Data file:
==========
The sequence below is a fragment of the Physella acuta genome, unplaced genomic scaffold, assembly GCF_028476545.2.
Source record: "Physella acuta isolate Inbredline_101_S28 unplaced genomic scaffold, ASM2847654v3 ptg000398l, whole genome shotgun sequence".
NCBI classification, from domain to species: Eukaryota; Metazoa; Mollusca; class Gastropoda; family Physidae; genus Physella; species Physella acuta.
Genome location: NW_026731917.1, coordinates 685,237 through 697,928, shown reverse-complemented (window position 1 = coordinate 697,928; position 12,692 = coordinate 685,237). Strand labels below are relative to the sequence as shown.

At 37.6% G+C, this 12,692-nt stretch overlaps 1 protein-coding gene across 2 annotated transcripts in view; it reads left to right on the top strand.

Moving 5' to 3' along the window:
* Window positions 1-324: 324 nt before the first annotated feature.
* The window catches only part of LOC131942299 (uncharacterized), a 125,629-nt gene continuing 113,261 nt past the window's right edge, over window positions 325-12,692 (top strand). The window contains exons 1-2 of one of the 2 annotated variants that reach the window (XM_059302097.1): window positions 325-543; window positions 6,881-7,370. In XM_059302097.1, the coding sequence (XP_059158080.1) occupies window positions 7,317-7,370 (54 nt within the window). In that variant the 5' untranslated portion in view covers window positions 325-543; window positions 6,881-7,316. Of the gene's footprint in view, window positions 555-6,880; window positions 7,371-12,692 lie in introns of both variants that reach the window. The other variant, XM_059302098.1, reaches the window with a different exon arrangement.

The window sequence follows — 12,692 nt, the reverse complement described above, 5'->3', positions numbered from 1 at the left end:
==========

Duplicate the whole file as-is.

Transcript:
The sequence below is a fragment of the Physella acuta genome, unplaced genomic scaffold, assembly GCF_028476545.2.
Source record: "Physella acuta isolate Inbredline_101_S28 unplaced genomic scaffold, ASM2847654v3 ptg000398l, whole genome shotgun sequence".
NCBI classification, from domain to species: Eukaryota; Metazoa; Mollusca; class Gastropoda; family Physidae; genus Physella; species Physella acuta.
Genome location: NW_026731917.1, coordinates 685,237 through 697,928, shown reverse-complemented (window position 1 = coordinate 697,928; position 12,692 = coordinate 685,237). Strand labels below are relative to the sequence as shown.

At 37.6% G+C, this 12,692-nt stretch overlaps 1 protein-coding gene across 2 annotated transcripts in view; it reads left to right on the top strand.

Moving 5' to 3' along the window:
* Window positions 1-324: 324 nt before the first annotated feature.
* The window catches only part of LOC131942299 (uncharacterized), a 125,629-nt gene continuing 113,261 nt past the window's right edge, over window positions 325-12,692 (top strand). The window contains exons 1-2 of one of the 2 annotated variants that reach the window (XM_059302097.1): window positions 325-543; window positions 6,881-7,370. In XM_059302097.1, the coding sequence (XP_059158080.1) occupies window positions 7,317-7,370 (54 nt within the window). In that variant the 5' untranslated portion in view covers window positions 325-543; window positions 6,881-7,316. Of the gene's footprint in view, window positions 555-6,880; window positions 7,371-12,692 lie in introns of both variants that reach the window. The other variant, XM_059302098.1, reaches the window with a different exon arrangement.

The window sequence follows — 12,692 nt, the reverse complement described above, 5'->3', positions numbered from 1 at the left end: